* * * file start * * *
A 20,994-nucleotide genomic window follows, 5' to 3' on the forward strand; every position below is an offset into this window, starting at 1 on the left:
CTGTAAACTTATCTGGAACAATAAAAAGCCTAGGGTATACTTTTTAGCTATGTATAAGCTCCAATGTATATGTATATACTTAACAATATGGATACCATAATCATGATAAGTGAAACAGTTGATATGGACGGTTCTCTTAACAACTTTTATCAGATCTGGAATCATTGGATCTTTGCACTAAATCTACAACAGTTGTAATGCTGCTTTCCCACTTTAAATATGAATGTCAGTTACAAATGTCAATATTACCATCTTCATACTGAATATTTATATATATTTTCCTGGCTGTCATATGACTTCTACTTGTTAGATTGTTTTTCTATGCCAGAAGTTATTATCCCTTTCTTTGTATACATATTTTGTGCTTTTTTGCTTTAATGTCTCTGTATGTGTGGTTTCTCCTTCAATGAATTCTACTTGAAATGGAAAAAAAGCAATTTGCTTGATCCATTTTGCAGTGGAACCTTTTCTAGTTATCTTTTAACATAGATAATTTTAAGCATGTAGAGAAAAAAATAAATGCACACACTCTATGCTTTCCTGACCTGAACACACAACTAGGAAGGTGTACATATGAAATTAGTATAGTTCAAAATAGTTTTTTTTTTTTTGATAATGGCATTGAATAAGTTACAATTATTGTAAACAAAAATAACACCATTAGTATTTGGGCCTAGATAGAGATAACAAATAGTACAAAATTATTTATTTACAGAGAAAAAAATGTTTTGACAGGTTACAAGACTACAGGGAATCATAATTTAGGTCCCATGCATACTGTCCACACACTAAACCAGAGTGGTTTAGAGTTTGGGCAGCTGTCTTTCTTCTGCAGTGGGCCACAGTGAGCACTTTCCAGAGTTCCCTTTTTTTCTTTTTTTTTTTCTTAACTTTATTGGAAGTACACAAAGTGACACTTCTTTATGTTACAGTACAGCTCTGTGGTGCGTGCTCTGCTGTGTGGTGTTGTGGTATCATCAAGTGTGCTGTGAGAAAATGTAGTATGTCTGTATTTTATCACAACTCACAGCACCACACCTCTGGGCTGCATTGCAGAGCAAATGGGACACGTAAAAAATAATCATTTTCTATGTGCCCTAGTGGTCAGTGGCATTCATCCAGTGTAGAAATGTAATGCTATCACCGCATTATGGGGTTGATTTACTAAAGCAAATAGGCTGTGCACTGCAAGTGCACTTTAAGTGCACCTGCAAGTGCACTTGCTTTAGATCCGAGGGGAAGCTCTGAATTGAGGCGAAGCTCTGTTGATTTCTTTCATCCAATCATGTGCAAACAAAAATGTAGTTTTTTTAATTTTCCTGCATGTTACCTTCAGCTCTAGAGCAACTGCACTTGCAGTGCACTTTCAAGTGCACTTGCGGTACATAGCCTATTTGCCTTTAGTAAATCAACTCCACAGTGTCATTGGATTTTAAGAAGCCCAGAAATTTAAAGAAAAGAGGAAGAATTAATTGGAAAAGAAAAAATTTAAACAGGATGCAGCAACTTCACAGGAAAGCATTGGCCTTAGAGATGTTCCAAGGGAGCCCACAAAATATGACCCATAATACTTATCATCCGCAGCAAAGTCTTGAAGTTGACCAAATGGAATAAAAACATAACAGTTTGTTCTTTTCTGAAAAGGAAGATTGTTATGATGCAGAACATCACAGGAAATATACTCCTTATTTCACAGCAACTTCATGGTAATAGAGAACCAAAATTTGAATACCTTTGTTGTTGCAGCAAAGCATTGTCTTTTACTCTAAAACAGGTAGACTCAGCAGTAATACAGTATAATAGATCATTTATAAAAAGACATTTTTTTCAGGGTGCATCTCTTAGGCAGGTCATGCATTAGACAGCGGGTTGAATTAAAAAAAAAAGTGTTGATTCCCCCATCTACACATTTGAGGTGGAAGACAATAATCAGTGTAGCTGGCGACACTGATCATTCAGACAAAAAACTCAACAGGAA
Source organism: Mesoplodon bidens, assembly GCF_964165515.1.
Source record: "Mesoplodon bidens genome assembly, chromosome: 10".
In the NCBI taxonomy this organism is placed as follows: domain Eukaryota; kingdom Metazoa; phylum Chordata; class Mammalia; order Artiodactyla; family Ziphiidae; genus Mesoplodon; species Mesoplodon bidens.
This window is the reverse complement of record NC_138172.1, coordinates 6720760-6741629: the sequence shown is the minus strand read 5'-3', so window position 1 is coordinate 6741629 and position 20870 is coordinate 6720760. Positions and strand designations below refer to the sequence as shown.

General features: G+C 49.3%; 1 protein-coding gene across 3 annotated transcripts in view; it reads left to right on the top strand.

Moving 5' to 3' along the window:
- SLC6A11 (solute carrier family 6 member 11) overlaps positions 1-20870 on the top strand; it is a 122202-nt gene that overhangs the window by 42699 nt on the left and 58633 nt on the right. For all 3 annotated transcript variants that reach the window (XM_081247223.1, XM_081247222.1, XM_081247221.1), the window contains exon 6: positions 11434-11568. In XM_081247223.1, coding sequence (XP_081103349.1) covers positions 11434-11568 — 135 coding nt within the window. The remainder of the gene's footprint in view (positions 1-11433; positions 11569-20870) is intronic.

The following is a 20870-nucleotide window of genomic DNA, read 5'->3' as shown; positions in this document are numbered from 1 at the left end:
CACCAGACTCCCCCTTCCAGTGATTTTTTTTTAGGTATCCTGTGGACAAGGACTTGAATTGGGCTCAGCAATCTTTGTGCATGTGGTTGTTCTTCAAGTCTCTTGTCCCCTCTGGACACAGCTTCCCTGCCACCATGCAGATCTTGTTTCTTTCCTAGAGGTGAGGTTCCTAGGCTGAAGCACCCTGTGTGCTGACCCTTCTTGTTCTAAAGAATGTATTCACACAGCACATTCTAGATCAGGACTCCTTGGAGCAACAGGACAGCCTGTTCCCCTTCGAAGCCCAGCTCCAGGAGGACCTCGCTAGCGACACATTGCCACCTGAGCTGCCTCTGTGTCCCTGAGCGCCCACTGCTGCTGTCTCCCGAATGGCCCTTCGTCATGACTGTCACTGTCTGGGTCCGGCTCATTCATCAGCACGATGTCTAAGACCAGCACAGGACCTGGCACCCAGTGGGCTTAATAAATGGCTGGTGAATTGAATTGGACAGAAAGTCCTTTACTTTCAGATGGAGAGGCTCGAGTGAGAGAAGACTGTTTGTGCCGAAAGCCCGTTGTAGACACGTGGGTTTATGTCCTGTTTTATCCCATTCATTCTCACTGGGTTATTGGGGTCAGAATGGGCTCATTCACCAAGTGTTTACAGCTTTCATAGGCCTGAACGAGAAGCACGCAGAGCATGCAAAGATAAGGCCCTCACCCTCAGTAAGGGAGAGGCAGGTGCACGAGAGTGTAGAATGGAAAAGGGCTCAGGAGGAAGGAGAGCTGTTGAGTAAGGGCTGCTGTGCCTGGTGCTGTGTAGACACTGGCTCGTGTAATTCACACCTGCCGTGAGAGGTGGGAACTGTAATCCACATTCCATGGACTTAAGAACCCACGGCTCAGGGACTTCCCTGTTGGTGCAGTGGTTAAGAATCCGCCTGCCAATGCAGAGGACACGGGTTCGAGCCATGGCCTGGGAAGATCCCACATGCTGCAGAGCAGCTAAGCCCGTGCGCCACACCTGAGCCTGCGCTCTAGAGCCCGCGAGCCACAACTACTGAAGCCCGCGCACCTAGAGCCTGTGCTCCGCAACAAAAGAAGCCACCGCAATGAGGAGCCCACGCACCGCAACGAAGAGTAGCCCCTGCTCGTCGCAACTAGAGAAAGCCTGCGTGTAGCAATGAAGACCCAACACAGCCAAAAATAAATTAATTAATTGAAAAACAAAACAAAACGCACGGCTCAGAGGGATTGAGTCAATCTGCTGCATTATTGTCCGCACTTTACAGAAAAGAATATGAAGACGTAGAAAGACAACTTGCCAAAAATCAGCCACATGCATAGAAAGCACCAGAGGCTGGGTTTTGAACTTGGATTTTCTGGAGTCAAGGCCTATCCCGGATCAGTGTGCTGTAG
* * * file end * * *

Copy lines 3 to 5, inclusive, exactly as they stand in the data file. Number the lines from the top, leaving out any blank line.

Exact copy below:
Source organism: Mesoplodon bidens, assembly GCF_964165515.1.
Source record: "Mesoplodon bidens genome assembly, chromosome: 10".
In the NCBI taxonomy this organism is placed as follows: domain Eukaryota; kingdom Metazoa; phylum Chordata; class Mammalia; order Artiodactyla; family Ziphiidae; genus Mesoplodon; species Mesoplodon bidens.